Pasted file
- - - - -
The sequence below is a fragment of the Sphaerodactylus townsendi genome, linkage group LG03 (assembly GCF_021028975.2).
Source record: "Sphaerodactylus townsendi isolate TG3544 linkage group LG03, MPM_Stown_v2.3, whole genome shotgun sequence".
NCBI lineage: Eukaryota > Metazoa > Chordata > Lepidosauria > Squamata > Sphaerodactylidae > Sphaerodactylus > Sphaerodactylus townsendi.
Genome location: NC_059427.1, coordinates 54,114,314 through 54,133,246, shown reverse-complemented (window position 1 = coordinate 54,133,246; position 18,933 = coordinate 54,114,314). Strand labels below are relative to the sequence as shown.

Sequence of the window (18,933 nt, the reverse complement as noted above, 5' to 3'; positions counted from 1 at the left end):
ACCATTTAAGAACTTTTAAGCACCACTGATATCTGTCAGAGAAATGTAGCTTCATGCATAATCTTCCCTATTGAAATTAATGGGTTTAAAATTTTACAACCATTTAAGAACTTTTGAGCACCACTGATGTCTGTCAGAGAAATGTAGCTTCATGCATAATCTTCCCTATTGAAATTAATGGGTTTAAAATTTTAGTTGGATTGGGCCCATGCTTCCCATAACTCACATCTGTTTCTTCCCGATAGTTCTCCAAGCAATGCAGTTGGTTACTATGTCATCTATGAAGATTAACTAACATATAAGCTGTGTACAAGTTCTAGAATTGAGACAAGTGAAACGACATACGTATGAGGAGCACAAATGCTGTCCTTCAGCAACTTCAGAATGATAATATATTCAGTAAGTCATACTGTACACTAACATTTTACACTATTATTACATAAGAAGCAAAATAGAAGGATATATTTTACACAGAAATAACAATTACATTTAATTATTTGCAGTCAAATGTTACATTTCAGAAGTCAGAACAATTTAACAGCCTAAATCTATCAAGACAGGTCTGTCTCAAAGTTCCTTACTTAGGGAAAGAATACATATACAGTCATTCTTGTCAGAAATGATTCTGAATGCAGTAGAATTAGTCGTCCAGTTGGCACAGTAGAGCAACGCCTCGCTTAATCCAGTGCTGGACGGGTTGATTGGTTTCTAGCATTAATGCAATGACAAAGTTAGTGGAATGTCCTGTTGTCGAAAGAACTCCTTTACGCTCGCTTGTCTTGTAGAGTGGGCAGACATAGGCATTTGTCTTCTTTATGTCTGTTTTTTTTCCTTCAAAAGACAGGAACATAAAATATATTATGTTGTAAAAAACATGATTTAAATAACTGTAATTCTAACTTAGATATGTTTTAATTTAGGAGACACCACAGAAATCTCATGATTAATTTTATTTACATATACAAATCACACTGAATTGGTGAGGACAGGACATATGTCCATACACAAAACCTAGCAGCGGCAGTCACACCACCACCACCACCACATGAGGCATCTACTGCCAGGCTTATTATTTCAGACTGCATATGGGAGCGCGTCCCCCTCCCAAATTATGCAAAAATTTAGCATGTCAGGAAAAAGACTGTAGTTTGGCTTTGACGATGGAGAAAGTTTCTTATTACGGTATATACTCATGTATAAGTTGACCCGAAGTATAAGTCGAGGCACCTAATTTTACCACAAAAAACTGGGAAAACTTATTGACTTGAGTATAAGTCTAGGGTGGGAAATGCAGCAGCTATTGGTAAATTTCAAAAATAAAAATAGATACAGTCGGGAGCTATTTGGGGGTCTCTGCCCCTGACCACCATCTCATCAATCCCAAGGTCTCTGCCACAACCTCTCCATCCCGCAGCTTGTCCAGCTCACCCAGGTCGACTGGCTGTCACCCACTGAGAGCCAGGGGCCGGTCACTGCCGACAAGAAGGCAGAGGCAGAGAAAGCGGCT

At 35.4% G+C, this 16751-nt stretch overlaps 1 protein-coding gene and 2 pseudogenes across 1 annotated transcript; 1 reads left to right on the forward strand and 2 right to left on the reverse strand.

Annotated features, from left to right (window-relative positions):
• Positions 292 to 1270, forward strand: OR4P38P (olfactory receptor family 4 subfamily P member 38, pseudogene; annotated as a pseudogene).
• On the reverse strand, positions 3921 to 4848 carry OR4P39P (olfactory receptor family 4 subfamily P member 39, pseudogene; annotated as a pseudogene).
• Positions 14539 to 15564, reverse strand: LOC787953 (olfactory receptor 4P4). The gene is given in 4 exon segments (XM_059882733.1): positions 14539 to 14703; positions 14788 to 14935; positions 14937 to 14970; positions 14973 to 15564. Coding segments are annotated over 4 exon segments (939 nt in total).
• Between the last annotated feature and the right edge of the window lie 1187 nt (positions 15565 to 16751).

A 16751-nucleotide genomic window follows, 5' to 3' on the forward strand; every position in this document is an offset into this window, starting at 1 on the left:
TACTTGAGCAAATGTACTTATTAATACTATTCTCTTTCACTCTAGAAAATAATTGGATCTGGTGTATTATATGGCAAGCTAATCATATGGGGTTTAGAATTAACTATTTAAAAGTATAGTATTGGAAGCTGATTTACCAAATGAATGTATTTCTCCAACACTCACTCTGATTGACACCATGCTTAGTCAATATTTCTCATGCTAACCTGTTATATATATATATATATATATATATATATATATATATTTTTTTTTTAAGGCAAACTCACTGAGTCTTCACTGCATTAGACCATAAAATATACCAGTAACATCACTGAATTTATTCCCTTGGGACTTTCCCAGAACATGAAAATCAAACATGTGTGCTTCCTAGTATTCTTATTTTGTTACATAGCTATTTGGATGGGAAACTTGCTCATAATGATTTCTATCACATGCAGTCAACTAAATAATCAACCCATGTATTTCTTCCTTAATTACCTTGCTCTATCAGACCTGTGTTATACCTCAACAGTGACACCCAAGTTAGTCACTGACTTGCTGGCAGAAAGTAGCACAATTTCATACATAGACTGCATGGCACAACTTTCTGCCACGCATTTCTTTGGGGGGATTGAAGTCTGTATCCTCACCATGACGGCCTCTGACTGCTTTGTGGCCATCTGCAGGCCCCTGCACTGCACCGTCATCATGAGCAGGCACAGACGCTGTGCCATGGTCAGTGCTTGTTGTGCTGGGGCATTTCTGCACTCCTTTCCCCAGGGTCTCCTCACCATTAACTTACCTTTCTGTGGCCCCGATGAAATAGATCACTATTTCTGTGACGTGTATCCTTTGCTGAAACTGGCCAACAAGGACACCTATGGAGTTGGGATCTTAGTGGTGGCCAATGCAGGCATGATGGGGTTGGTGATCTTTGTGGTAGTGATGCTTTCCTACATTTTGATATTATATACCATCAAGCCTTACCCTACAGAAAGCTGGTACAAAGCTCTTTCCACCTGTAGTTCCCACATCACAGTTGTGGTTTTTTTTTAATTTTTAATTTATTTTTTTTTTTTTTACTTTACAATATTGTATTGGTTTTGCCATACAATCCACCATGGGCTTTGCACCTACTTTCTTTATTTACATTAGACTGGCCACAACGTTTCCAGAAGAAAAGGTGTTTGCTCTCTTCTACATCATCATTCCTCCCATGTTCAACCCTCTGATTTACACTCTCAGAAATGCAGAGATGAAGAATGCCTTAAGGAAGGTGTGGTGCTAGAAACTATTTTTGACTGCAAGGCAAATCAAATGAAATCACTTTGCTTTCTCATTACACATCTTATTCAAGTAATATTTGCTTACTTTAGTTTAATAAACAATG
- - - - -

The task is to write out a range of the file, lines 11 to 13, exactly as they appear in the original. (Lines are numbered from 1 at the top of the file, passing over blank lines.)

• Positions 14539 to 15564, reverse strand: LOC787953 (olfactory receptor 4P4). The gene is given in 4 exon segments (XM_059882733.1): positions 14539 to 14703; positions 14788 to 14935; positions 14937 to 14970; positions 14973 to 15564. Coding segments are annotated over 4 exon segments (939 nt in total).
• Between the last annotated feature and the right edge of the window lie 1187 nt (positions 15565 to 16751).

A 16751-nucleotide genomic window follows, 5' to 3' on the forward strand; every position in this document is an offset into this window, starting at 1 on the left: